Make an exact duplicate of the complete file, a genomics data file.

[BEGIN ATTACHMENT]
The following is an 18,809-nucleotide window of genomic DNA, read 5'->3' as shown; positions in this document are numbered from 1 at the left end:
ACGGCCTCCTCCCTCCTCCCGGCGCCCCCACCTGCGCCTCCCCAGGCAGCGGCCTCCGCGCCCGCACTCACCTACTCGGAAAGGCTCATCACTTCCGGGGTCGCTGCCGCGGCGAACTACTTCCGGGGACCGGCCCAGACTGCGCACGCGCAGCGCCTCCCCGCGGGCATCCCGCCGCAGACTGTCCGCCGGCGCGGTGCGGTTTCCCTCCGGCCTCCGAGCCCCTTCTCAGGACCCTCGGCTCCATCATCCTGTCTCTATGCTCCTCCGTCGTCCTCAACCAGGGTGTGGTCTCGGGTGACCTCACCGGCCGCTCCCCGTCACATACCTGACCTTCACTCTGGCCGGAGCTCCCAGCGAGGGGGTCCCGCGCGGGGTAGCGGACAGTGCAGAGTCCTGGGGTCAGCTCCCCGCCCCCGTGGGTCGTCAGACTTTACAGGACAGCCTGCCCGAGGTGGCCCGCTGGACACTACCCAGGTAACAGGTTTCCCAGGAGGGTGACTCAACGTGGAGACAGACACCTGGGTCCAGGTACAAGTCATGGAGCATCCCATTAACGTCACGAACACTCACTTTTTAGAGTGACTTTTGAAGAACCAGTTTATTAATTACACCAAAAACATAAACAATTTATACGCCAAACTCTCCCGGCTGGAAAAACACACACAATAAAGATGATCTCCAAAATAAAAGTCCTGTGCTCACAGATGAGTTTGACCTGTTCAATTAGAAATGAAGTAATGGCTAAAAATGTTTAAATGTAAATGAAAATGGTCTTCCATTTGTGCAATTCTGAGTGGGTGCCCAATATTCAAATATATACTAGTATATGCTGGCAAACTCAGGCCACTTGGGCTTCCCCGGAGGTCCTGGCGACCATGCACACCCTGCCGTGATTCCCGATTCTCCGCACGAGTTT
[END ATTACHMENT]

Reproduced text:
The following is an 18,809-nucleotide window of genomic DNA, read 5'->3' as shown; positions in this document are numbered from 1 at the left end:
ACGGCCTCCTCCCTCCTCCCGGCGCCCCCACCTGCGCCTCCCCAGGCAGCGGCCTCCGCGCCCGCACTCACCTACTCGGAAAGGCTCATCACTTCCGGGGTCGCTGCCGCGGCGAACTACTTCCGGGGACCGGCCCAGACTGCGCACGCGCAGCGCCTCCCCGCGGGCATCCCGCCGCAGACTGTCCGCCGGCGCGGTGCGGTTTCCCTCCGGCCTCCGAGCCCCTTCTCAGGACCCTCGGCTCCATCATCCTGTCTCTATGCTCCTCCGTCGTCCTCAACCAGGGTGTGGTCTCGGGTGACCTCACCGGCCGCTCCCCGTCACATACCTGACCTTCACTCTGGCCGGAGCTCCCAGCGAGGGGGTCCCGCGCGGGGTAGCGGACAGTGCAGAGTCCTGGGGTCAGCTCCCCGCCCCCGTGGGTCGTCAGACTTTACAGGACAGCCTGCCCGAGGTGGCCCGCTGGACACTACCCAGGTAACAGGTTTCCCAGGAGGGTGACTCAACGTGGAGACAGACACCTGGGTCCAGGTACAAGTCATGGAGCATCCCATTAACGTCACGAACACTCACTTTTTAGAGTGACTTTTGAAGAACCAGTTTATTAATTACACCAAAAACATAAACAATTTATACGCCAAACTCTCCCGGCTGGAAAAACACACACAATAAAGATGATCTCCAAAATAAAAGTCCTGTGCTCACAGATGAGTTTGACCTGTTCAATTAGAAATGAAGTAATGGCTAAAAATGTTTAAATGTAAATGAAAATGGTCTTCCATTTGTGCAATTCTGAGTGGGTGCCCAATATTCAAATATATACTAGTATATGCTGGCAAACTCAGGCCACTTGGGCTTCCCCGGAGGTCCTGGCGACCATGCACACCCTGCCGTGATTCCCGATTCTCCGCACGAGTTT